Suburban and underground train network
Ticket-fares
Homepage of Frankfurt’s public transport

KÖLN (COLOGNE) (Germany)
Suburban and underground train network (with points of interest)
Suburban and underground train network (standard format)
Bus network
Ticket-fares
Homepage of Cologne’s public transport
Cologne Welcome Card

MUNICH (MÜNCHEN) (Germany)
Map of suburban and underground train network 
Map of tram (streetcar) network (with suburban and underground trains in grey color) 
Fare zones, inner circles (1. Zone, containing 4 Rings)
Ticket-Navigator Express
Ticket-fares
Mobile Services
Homepage of Munich's public transport

NUREMBERG (NÜRNBERG) (Germany)
Map of suburban and underground train network
Fare zones, inner circles
Ticket-fares
Homepage of Nuremberg's public transport

RATISBONA (REGENSBURG) (Germany)
Bus network
Ticket-fares
Homepage of Ratisbona's public transportation

AUGSBURG
Map of suburban train and bus network
Fare zones, inner circles
Ticket-fares
Homepage of Augsburg's public transportation

HAMBURG (Germany)
Suburban and underground train network
Bus network
Fare-zones
Ticket-fares
Homepage of Hamburg's public transportation

STUTTGART (Germany)
Suburban and underground train network
Bus, suburban and underground train network (detailed view)
Fare-zone map
Ticket-fares
Flyer with maps and information in English
Homepage of Stuttgart’s public transport

BERLIN (Germany)
Map of suburban and underground train network
Map of tram (streetcar) network
Ticket-fares
Fare-advisor
Homepage of Berlin's public transportation


VIENNA (WIEN) (Austria)
Suburban and underground train network
City-map with underground lines (recommendation)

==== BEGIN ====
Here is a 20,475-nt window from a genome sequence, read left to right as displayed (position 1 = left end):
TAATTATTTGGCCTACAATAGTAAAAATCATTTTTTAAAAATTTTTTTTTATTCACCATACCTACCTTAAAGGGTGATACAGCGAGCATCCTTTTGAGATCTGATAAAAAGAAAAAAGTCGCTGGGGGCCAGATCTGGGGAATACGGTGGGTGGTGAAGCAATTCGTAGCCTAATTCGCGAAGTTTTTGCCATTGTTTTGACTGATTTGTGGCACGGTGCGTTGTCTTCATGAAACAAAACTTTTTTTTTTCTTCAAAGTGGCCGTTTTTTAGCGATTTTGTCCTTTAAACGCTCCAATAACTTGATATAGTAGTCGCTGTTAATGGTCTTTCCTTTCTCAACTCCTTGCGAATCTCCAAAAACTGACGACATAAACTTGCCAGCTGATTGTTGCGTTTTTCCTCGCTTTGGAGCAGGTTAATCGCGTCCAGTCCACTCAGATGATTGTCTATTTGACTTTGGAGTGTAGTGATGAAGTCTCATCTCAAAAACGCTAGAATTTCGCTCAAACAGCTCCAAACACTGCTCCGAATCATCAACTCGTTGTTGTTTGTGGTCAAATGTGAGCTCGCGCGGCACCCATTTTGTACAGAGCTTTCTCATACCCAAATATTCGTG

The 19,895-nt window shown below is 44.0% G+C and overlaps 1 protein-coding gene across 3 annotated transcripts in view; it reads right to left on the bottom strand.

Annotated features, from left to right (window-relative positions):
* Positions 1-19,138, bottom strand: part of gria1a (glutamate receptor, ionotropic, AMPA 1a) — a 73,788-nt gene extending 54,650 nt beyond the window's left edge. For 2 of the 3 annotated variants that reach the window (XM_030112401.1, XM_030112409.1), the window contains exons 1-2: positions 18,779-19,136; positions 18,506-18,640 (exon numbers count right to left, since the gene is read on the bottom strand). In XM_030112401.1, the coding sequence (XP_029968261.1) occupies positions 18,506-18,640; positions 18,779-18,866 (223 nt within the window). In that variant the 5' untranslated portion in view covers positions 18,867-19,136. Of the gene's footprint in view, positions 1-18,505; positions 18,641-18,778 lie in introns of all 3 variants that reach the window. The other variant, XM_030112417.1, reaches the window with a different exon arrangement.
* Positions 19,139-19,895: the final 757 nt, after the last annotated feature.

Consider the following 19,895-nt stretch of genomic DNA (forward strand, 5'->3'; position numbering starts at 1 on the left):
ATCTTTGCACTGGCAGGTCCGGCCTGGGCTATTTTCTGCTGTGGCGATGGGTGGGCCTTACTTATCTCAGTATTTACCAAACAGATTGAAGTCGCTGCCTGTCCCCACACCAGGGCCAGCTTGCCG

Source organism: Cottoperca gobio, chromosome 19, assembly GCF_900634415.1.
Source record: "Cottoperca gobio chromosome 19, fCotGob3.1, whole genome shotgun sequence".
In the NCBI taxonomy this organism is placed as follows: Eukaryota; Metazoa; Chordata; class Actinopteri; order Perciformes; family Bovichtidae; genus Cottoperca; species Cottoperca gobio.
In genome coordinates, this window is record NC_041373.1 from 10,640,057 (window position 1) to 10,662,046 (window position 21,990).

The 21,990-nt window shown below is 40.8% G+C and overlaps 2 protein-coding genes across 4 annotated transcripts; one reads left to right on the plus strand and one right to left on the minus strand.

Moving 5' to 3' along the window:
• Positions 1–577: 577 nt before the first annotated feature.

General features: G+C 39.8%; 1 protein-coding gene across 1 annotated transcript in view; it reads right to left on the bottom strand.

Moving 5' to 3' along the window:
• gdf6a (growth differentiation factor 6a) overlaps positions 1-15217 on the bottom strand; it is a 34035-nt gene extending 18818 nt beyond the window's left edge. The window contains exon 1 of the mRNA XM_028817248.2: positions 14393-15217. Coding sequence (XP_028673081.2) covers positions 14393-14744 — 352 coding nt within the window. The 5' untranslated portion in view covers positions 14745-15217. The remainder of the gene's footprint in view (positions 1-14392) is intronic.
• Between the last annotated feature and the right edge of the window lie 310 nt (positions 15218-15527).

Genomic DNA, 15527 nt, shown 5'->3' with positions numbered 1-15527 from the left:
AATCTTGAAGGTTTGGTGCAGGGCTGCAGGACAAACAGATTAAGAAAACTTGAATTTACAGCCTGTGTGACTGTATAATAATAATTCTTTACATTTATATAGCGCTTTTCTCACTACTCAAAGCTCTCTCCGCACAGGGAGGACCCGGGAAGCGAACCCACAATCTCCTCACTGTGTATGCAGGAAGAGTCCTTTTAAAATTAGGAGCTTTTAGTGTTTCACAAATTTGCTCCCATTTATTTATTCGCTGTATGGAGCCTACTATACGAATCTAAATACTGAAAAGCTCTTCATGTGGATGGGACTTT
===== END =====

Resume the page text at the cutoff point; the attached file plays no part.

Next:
Fare-zone map
Ticket-fares
Information-flyer
Homepage of Vienna’s public transport

PRAGUE (PRAHA) (Czech republic)
Suburban and underground train network
Bus network
Fare-zone map 
Ticket-fares 
Homepage of Prague’s public transport 
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<![CDATA[German courses free of costs]]>Fri, 26 Oct 2012 20:46:03 GMThttp://workingingermany.weebly.com/blog/german-courses-free-of-costsGermany's international broadcaster "Deutsche Welle" provides elaborated German courses for online learning free of costs. The courses can also be printed out  for offline learning. Deutsche Welle is presenting events and developments in Germany by broadcasting around the globe in 30 languages. ]]><![CDATA[Public broadcasting fee]]>Fri, 26 Oct 2012 20:26:09 GMThttp://workingingermany.weebly.com/blog/public-broadcasting-feeIn Germany, most people have to pay a monthly license fee for their TV and radio.
From 2013 on, there will be some changes concerning under which circumstances one will have to pay:
Following the principle "one flat, one fee", each household will have to pay a license fee of €17.98 per month. It does not matter if the members of the household have a TV or a radio nor does it matter how many they have.  
If you are living in a shared flat you will be lucky, because you will probably have to pay less then before.
The broadcasting services published a flyer with further information.
You can register with the public broadcasting services online. For membership cancellation you will have to send a letter. ]]>
<![CDATA[How to reduce your electricity, gas and mobile phone bills]]>Fri, 26 Oct 2012 19:54:14 GMThttp://workingingermany.weebly.com/blog/how-to-reduce-your-electricity-gas-and-mobile-phone-bilsVerivox is an online portal where you can easily compare different suppliers of electricity, gas, mobile phone and internet tariffs, car-insurances and financial products.  
Consumer advocates recently complained that while Verivox lists many cheap electricity tariffs for example, which can lead to significant reductions of monthly bill sizes, many Germans seem to be too lazy to change their electricity provider and consequently are still paying too much.  ]]>